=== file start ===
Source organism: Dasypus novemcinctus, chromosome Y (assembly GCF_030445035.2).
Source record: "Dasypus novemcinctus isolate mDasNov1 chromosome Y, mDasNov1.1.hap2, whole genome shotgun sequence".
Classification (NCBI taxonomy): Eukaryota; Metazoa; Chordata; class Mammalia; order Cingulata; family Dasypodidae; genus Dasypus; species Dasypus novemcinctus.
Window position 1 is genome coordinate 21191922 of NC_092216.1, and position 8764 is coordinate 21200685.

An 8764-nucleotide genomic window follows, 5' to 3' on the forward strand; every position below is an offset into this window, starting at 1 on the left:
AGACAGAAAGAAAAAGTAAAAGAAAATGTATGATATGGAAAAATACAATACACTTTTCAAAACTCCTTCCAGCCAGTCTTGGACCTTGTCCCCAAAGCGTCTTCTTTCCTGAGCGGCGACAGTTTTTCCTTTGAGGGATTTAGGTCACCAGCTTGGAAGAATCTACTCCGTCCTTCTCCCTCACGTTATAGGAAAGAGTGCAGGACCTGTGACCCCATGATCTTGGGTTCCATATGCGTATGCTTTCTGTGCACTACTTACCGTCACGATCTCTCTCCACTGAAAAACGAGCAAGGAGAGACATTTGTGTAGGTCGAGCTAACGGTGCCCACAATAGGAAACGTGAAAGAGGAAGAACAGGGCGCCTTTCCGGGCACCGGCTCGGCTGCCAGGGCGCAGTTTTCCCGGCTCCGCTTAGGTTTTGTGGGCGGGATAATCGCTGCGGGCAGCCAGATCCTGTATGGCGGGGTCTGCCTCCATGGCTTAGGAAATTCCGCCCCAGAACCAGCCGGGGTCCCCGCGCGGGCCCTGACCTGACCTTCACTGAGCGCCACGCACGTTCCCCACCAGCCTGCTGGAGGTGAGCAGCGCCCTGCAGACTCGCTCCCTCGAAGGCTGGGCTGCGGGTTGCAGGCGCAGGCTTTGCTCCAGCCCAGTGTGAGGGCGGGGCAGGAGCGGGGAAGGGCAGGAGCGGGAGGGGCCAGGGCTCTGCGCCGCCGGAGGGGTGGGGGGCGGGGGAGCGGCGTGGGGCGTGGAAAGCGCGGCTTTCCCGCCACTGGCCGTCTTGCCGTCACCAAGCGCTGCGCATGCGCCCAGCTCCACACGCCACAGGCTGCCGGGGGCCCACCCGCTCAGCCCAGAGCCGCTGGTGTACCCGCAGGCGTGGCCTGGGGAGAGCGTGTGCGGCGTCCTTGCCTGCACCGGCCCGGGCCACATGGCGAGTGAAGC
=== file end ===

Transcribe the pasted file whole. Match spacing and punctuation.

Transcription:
Source organism: Dasypus novemcinctus, chromosome Y (assembly GCF_030445035.2).
Source record: "Dasypus novemcinctus isolate mDasNov1 chromosome Y, mDasNov1.1.hap2, whole genome shotgun sequence".
Classification (NCBI taxonomy): Eukaryota; Metazoa; Chordata; class Mammalia; order Cingulata; family Dasypodidae; genus Dasypus; species Dasypus novemcinctus.
Window position 1 is genome coordinate 21191922 of NC_092216.1, and position 8764 is coordinate 21200685.

An 8764-nucleotide genomic window follows, 5' to 3' on the forward strand; every position below is an offset into this window, starting at 1 on the left:
AGACAGAAAGAAAAAGTAAAAGAAAATGTATGATATGGAAAAATACAATACACTTTTCAAAACTCCTTCCAGCCAGTCTTGGACCTTGTCCCCAAAGCGTCTTCTTTCCTGAGCGGCGACAGTTTTTCCTTTGAGGGATTTAGGTCACCAGCTTGGAAGAATCTACTCCGTCCTTCTCCCTCACGTTATAGGAAAGAGTGCAGGACCTGTGACCCCATGATCTTGGGTTCCATATGCGTATGCTTTCTGTGCACTACTTACCGTCACGATCTCTCTCCACTGAAAAACGAGCAAGGAGAGACATTTGTGTAGGTCGAGCTAACGGTGCCCACAATAGGAAACGTGAAAGAGGAAGAACAGGGCGCCTTTCCGGGCACCGGCTCGGCTGCCAGGGCGCAGTTTTCCCGGCTCCGCTTAGGTTTTGTGGGCGGGATAATCGCTGCGGGCAGCCAGATCCTGTATGGCGGGGTCTGCCTCCATGGCTTAGGAAATTCCGCCCCAGAACCAGCCGGGGTCCCCGCGCGGGCCCTGACCTGACCTTCACTGAGCGCCACGCACGTTCCCCACCAGCCTGCTGGAGGTGAGCAGCGCCCTGCAGACTCGCTCCCTCGAAGGCTGGGCTGCGGGTTGCAGGCGCAGGCTTTGCTCCAGCCCAGTGTGAGGGCGGGGCAGGAGCGGGGAAGGGCAGGAGCGGGAGGGGCCAGGGCTCTGCGCCGCCGGAGGGGTGGGGGGCGGGGGAGCGGCGTGGGGCGTGGAAAGCGCGGCTTTCCCGCCACTGGCCGTCTTGCCGTCACCAAGCGCTGCGCATGCGCCCAGCTCCACACGCCACAGGCTGCCGGGGGCCCACCCGCTCAGCCCAGAGCCGCTGGTGTACCCGCAGGCGTGGCCTGGGGAGAGCGTGTGCGGCGTCCTTGCCTGCACCGGCCCGGGCCACATGGCGAGTGAAGC